New vaccine introduction is important to decrease morbidity and mortality in India. The goal of this study was to identify perceptions that are associated with administration of four selected vaccines for prevention of Japanese encephalitis (JE), typhoid fever, influenza and human papillomavirus (HPV) infection. A random sample of 785 pediatricians from a national list of Indian Academy of Pediatrics members was selected for a survey to assess perceptions of vaccine effectiveness and safety, and vaccine administration practices. Logistic regression was used to assess factors associated with selective or routine use. Pediatricians reported administering typhoid (91.6%), influenza (60.1%), HPV (46.0%) and JE (41.9%) vaccines selectively or routinely. Pediatricians who perceived the vaccine to be safe were significantly more likely to report administration of JE (OR 2.6, 95% CI 1.3 to 5.3), influenza (OR 4.3, 95% CI 2.0 to 9.6) and HPV vaccine (OR 6.2, 95% CI 3.1 to 12.7). Pediatricians who perceived the vaccine to be effective were significantly more likely to report administration of JE (OR 3.3, 95% CI 1.6 to 6.5), influenza (OR 7.7, 95% CI 2.5 to 23.1) and HPV vaccine (OR 3.2, 95% CI 1.6 to 6.4) CONCLUSION: Understanding the role perceptions play provides an opportunity to design strategies to build support for vaccine use.

  9. Statistical, epidemiological, and risk-assessment approaches to evaluating safety of vaccines throughout the life cycle at the Food and Drug Administration.

    PubMed

    Ball, Robert; Horne, Dale; Izurieta, Hector; Sutherland, Andrea; Walderhaug, Mark; Hsu, Henry

    2011-05-01

    The public health community faces increasing demands for improving vaccine safety while simultaneously increasing the number of vaccines available to prevent infectious diseases. The passage of the US Food and Drug Administration (FDA) Amendment Act of 2007 formalized the concept of life-cycle management of the risks and benefits of vaccines, from early clinical development through many years of use in large numbers of people. Harnessing scientific and technologic advances is necessary to improve vaccine-safety evaluation. The Office of Biostatistics and Epidemiology in the Center for Biologics Evaluation and Research is working to improve the FDA's ability to monitor vaccine safety by improving statistical, epidemiologic, and risk-assessment methods, gaining access to new sources of data, and exploring the use of genomics data. In this article we describe the current approaches, new resources, and future directions that the FDA is taking to improve the evaluation of vaccine safety.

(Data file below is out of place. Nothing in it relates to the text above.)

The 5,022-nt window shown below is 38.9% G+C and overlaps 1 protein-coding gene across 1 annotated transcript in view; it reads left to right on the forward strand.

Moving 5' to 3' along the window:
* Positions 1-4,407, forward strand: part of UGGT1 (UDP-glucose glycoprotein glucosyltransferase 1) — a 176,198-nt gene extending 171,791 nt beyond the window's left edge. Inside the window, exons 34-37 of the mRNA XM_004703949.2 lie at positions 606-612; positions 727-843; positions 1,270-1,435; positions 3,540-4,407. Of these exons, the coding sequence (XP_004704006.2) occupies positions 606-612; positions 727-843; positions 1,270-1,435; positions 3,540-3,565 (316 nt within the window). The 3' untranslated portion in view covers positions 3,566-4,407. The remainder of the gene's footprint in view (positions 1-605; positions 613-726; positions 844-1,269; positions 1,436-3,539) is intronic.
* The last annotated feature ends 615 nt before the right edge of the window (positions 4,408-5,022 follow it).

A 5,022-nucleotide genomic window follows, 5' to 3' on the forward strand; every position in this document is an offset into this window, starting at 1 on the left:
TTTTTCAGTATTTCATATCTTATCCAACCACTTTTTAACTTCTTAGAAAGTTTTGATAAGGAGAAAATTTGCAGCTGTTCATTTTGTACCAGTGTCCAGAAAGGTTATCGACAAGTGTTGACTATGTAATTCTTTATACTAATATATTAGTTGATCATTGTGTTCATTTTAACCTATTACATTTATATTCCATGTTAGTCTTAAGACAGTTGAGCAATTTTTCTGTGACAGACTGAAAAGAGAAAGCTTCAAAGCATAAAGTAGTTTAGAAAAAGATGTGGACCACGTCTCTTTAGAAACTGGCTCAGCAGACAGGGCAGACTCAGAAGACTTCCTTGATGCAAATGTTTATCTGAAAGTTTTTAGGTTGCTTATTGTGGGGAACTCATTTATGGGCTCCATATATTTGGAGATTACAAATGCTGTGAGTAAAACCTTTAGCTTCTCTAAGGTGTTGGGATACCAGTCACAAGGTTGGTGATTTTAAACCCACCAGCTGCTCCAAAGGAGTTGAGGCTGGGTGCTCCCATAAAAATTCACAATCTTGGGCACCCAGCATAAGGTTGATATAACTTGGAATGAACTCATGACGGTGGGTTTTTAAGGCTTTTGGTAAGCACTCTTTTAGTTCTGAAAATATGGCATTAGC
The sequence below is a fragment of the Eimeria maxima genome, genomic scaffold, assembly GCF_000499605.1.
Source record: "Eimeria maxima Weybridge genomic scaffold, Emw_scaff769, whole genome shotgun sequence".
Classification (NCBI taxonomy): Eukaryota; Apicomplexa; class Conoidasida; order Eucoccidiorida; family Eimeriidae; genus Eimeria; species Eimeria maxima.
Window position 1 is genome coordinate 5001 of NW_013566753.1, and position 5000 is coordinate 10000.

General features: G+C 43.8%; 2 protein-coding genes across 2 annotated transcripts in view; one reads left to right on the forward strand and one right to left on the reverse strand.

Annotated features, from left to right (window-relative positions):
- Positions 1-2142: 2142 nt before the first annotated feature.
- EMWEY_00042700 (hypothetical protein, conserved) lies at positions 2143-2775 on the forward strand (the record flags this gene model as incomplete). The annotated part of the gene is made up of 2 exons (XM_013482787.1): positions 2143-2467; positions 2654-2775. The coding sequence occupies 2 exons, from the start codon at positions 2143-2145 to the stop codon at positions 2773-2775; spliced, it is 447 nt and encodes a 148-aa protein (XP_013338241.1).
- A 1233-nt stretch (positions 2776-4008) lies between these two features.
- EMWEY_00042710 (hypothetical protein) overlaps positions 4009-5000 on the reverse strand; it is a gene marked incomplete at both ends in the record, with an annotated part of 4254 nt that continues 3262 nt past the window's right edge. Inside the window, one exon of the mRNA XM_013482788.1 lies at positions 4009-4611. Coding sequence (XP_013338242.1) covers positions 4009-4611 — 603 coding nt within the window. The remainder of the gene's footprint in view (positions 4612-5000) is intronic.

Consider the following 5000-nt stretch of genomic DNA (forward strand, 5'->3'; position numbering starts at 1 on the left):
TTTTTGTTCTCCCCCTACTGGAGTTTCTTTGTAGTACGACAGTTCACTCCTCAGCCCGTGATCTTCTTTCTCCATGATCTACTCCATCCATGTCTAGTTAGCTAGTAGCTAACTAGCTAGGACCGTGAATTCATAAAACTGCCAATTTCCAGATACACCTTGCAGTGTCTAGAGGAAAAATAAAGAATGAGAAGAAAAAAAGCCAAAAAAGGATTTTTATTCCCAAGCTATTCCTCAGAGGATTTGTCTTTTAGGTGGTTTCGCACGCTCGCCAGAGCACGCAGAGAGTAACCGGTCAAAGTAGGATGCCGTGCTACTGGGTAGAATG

10. Vaccine Safety Surveillance Systems: Critical Elements and Lessons Learned in the Development of the US Vaccine Safety Datalink’s Rapid Cycle Analysis Capabilities

    PubMed Central

    Davis, Robert L.

    2013-01-01

    Since the late 1990s, there have been tremendous strides made in improving the capacity for carrying out routine active surveillance of new vaccines in the United States. These strides have led to new surveillance systems that are now in place. Some of the critical elements that are part of successful vaccine or drug safety surveillance systems include their use of (i) longitudinal data from a discrete enumerated population base, (ii) frequent, routine transfers of small amounts of data that are easy to collect and collate, (iii) avoidance of mission creep, (iv) statistical capabilities, (v) creation of an “industrialized process” approach and (vi) political safe harbor. PMID:24300403

  11. Epidemiological designs for vaccine safety assessment: methods and pitfalls.

    PubMed

    Andrews, Nick

    2012-09-01

    Three commonly used designs for vaccine safety assessment post licensure are cohort, case-control and self-controlled case series. These methods are often used with routine health databases and immunisation registries. This paper considers the issues that may arise when designing an epidemiological study, such as understanding the vaccine safety question, case definition and finding, limitations of data sources, uncontrolled confounding, and pitfalls that apply to the individual designs. The example of MMR and autism, where all three designs have been used, is presented to help consider these issues. Copyright © 2011 The International Alliance for Biological Standardization. Published by Elsevier Ltd. All rights reserved.